Dispelling Myths about Japanese Kendo

When I first started kendo, and for a long time after that, Japan seemed like the infallible overbearing authority for everything kendo related. For example, Japanese people bow perfectly, they are extremely polite and respectful, they take everything serious, they respect their gear, they treat shinai as if it were worth a million dollars, they move perfectly, they hit men perfectly, and so on.

Now that I've had a little bit of experience with Japanese kendo I can tell you that most of these things are completely untrue.

Some people fold their hakama properly, but others just hang them up. Some people place their men on their kote, while others just dump them on the ground. Some people place their shinai against the wall with the handle on the ground, while others place them with the tip down. Some bow correctly and politely, while others are already in sonkyo before you have even finished bowing. In general, Japanese people only give and take things with both hands if the situation calls for politeness, but in the dojo everyone is friendly with one another, and people give and take with one hand (unless it's money).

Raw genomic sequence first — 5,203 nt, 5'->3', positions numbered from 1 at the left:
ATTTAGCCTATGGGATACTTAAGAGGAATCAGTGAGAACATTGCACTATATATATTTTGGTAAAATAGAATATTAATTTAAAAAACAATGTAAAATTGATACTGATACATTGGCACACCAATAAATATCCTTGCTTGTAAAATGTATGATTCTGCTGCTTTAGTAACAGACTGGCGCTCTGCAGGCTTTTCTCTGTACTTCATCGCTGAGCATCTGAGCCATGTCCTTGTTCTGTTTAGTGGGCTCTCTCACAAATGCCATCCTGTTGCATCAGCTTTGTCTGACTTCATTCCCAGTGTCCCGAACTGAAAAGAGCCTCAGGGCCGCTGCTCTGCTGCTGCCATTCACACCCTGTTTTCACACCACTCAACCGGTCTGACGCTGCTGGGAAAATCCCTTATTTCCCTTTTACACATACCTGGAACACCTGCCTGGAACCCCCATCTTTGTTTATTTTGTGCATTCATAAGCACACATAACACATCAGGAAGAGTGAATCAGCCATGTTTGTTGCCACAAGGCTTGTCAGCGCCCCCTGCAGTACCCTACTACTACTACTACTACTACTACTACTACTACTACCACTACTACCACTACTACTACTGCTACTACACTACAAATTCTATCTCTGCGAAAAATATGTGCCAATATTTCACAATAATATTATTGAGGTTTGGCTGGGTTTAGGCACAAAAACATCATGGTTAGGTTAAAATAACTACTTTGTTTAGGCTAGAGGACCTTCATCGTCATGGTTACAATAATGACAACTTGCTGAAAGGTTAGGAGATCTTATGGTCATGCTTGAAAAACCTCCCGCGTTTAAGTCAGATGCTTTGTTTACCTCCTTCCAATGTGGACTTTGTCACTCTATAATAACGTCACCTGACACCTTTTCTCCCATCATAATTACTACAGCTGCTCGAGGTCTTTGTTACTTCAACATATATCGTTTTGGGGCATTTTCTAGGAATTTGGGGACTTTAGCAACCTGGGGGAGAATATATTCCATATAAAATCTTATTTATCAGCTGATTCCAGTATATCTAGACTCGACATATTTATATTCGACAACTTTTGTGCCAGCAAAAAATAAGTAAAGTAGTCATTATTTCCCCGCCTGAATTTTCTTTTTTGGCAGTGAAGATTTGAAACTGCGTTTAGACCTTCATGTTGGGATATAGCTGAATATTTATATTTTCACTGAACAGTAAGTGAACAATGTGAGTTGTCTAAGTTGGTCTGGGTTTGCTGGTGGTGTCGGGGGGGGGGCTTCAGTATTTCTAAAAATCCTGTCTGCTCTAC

Not everyone who practices kendo in Japan is good. In fact, the majority of people see it as a hobby or weekend sport, and never dedicate much time to it. One guy told me he was 40 years old, and had been doing kendo since he was 10, and I thought he was really really bad.

When I first came here I tried to do everything exactly how my teachers in New Zealand had taught me, but the first thing I was told to do by a Japanese teacher was to RELAX, not to take things so seriously. Of course, when actually doing kendo, be very very serious. And there are times when doing what I was taught (being polite, not walking in front of a sensei etc.) was admired and praised. But when you're sitting down after practice, and someone asks to look at your shinai, you don't have to hand it to them with both hands.

It is important to strike a balance between seriousness and relaxedness, and to know which is appropriate in which situation. Thus knowing how to do things correctly is good, and will get you praise in Japan, but always doing things properly is bordering on fanaticism, and people will think you are strange.


Sam Tsai said...

Yes ...

“The ordinary mind” (heijø shin 平常心) is the way.

Good to hear from you.

Sam :)

Grasswatcher said...

Benji-kun! Hahaa...you made a kendo blog too! Yea, I haven't updated mine for a long while...haven't been practising for while too (darned assignments). Have been trying to write you a letter, hope to send that out sometime this century.